And here is a secret that we all know and keep from ourselves and from each other – we do not have to be perfect all the time. We minister and witness through our broken humanity, despite ourselves, because then we point to the perfect wholeness of Christ. So much of reaching our potential, of flourishing, is knowing that we are supported, that we have others who understand and care, who will encourage us when we are low and remind us of God’s promise when we have forgotten. The whole context of 1 Peter is about the body of Christ, the temple in which each stone is fitting together and supports the other.

We have hope that through us God  will make huge changes in our society and in our world – hope in the Christian sense of a certain expectation – because we see in the gospel the small changes made to people’s lives every day. We have hope that we the church can grow because we see people transformed by the power of God who loves us. And so, we have confidence. Not necessarily in the Church of England, but in the word of the Gospel and the faithfulness of God.

I know all too well that it feels sometimes as though the task is daunting and the lion will be overwhelming. I know that many of us hold hopes and dreams for the church in our hearts that we hardly dare hope might be realised. And I also know very well that all of these hopes might not be the same for all of us, but I believe that we have at least one prayer in common: that God makes us instruments of His peace, comforts those of us who are hurting and encourages those of us who are searching in this year and beyond.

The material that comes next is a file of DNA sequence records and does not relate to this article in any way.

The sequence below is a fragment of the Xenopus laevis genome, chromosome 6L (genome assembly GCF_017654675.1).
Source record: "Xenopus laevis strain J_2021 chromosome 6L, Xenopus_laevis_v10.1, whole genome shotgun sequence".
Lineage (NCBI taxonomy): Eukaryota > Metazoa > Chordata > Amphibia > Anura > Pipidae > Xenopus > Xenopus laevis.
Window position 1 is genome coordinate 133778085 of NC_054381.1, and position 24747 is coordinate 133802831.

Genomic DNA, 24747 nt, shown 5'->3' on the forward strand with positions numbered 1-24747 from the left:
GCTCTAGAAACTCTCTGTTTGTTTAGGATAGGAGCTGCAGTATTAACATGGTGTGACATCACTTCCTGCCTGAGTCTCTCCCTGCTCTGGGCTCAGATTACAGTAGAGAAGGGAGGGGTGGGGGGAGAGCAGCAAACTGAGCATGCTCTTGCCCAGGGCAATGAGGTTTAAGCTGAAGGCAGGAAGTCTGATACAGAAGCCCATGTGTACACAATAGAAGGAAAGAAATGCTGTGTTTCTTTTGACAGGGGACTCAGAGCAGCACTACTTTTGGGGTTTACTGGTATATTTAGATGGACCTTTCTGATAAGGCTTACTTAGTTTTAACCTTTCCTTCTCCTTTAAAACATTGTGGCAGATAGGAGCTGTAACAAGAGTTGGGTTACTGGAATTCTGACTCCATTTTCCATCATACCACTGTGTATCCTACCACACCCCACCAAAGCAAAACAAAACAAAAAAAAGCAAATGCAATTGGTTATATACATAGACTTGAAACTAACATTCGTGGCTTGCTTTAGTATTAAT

Each of us has a role to play in this, the wonderful work of building God’s kingdom. We step together into God’s extraordinary project, which is not and never could be about our own work, but only about the glorious generosity and power of God. We can pray for each other, even – and perhaps especially – those with whom we disagree. We can love one another with the love that ‘covers a multitude of sins’. Of course, there will be days where there are burdens, we all need to go on being alert for the lion, but I want us all to think about the joys and blessings as well. If we cannot genuinely enjoy the reality of the gift we’ve been given, then, well, why are we here.

This year and the years to come are years to achieve change, to make progress in the mission of God – to be a light to the world. This is a God-given chance for us to work together with God as God breaks into our world and makes himself ever more known to us. So let us continue to recognise that in this Synod we see not just each other, but we see the hand of Christ proffered to us. Let us join hands with our fellow Christians and together in our brokenness and our faith, walk with God towards a world where justice and righteousness reign, and the love and peace of Jesus are found in everyone.